Along the Penobscot: Stockton Springs
In it's heyday, the town of Stockton Springs was home to four sawmills, 2 lathe mills, a carding machine, cloth-dressing mill, tannery, six blacksmith shops, a shoe factory, cheese factory, and cask and barrel makers. Today, residents enjoy a much slower pace of life, but evidence of the town's history is all around.
The Abenaki and Tarratine people established the first villages and hunting outposts in what is now Stockton Springs, fishing, clamming, and trading with French and British explorers.
In 1759, 400 men under Massachusetts Royal Governor Thomas Powel and General Samuel Waldo arrived in the area with the goal of setting up a permanent settlement to defend the mouth of the Penobscot River. They established a garrison and constructed Fort Pownal - which was the easternmost settlement in Maine at that time.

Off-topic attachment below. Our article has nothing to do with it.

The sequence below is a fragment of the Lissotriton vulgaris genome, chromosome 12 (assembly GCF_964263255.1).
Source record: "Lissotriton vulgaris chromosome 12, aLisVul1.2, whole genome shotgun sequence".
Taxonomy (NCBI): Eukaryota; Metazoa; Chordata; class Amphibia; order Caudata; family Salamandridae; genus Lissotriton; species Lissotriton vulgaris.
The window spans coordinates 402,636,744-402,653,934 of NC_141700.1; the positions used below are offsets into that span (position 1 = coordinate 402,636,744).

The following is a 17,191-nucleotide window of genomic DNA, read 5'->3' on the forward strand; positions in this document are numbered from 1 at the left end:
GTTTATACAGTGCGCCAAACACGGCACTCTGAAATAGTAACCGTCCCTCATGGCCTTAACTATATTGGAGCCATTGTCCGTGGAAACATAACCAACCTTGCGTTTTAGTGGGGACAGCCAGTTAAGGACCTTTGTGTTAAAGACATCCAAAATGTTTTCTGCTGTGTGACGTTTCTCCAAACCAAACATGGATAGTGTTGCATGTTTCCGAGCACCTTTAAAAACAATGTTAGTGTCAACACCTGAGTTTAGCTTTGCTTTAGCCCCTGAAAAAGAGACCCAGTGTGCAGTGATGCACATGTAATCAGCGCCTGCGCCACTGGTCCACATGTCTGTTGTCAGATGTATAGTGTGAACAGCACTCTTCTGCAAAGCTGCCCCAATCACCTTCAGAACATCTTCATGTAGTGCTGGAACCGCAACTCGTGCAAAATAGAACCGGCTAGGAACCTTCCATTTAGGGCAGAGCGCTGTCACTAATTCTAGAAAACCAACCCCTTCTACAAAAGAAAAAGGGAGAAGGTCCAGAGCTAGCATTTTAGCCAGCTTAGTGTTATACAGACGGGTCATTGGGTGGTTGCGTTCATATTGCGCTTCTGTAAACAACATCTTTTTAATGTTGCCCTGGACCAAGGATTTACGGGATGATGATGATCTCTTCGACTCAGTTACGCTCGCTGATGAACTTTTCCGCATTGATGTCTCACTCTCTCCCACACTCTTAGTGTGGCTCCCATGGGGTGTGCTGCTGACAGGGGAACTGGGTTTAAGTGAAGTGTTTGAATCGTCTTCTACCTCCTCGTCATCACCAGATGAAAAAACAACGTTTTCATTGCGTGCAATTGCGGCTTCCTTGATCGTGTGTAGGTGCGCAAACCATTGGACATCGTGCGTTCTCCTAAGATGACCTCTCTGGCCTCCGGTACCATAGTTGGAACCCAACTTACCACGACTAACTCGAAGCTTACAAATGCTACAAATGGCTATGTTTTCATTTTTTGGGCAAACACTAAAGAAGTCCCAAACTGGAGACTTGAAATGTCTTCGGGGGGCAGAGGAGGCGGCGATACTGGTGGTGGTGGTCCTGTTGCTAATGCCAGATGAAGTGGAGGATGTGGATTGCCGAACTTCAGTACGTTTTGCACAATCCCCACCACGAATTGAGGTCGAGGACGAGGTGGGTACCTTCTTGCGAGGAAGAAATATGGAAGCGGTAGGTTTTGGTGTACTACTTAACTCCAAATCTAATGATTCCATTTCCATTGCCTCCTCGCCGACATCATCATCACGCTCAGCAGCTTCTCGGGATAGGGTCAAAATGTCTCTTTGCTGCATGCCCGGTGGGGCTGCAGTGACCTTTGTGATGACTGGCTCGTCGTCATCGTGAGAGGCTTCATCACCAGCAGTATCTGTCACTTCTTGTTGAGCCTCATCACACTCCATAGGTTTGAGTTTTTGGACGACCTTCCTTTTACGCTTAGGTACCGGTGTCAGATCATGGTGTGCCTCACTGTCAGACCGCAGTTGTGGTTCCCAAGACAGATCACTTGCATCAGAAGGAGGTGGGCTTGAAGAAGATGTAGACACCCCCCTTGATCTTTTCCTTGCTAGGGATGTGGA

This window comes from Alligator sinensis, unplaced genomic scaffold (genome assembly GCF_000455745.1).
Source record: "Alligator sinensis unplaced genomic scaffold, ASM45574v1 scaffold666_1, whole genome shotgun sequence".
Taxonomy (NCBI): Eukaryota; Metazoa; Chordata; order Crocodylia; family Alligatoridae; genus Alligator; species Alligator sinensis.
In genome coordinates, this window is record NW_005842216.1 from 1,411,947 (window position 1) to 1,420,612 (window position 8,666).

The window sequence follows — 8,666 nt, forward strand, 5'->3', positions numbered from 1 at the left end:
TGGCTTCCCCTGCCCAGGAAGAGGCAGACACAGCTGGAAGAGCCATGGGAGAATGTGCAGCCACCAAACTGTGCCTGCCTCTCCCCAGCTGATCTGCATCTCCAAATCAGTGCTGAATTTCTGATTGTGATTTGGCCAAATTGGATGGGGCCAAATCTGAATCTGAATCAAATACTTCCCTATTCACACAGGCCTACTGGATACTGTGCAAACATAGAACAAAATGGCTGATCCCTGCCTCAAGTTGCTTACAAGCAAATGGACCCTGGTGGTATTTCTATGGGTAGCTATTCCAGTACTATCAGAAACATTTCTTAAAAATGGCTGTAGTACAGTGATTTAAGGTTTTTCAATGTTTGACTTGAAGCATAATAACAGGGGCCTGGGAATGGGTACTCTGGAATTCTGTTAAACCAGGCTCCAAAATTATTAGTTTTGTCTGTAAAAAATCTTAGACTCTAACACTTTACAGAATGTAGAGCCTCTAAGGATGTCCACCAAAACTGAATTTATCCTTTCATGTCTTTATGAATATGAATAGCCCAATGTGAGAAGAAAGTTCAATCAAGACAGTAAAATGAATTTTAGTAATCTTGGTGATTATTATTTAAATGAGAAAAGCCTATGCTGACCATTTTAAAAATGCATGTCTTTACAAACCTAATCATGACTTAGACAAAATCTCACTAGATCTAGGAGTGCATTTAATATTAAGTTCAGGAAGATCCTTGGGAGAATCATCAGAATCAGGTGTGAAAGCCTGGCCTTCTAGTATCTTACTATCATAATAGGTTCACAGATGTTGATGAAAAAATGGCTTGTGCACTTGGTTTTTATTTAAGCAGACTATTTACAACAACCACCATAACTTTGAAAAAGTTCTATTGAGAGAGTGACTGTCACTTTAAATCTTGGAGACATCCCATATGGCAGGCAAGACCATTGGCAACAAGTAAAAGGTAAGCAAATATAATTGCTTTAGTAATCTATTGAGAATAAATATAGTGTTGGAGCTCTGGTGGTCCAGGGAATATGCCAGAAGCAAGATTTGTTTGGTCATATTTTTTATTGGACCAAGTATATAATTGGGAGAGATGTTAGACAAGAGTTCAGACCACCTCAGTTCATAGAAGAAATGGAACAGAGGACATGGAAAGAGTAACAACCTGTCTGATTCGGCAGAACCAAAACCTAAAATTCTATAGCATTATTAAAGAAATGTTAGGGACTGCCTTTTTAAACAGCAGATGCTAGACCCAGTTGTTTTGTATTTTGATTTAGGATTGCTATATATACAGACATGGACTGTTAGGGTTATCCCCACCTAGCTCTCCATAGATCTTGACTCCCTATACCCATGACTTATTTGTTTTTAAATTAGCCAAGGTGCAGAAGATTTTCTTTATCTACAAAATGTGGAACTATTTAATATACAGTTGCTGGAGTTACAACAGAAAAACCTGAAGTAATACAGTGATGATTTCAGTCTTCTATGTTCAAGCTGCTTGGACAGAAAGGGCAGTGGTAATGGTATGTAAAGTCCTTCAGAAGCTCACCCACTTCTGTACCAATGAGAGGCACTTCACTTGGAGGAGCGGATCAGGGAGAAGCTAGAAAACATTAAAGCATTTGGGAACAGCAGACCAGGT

In the mid 1800s the town began to shed it's sleepy reputation as it became a shipbuilding center and trading port. During this time the population of the town grew to over 2,000 - it's largest population ever. The arrival of the railroad and steamships took up the business of moving goods and people around. Around this time, many of the original buildings and businesses burned or were torn down, and never rebuilt.
Today, visitors can see the bones of the once bustling town, but with 1,600 year round residents, it is much sleepier than it once was. Recently, Stockton Springs has been experiencing a much-deserved re-discovery by people from away and Mainers wanting a slower quality of life for their families.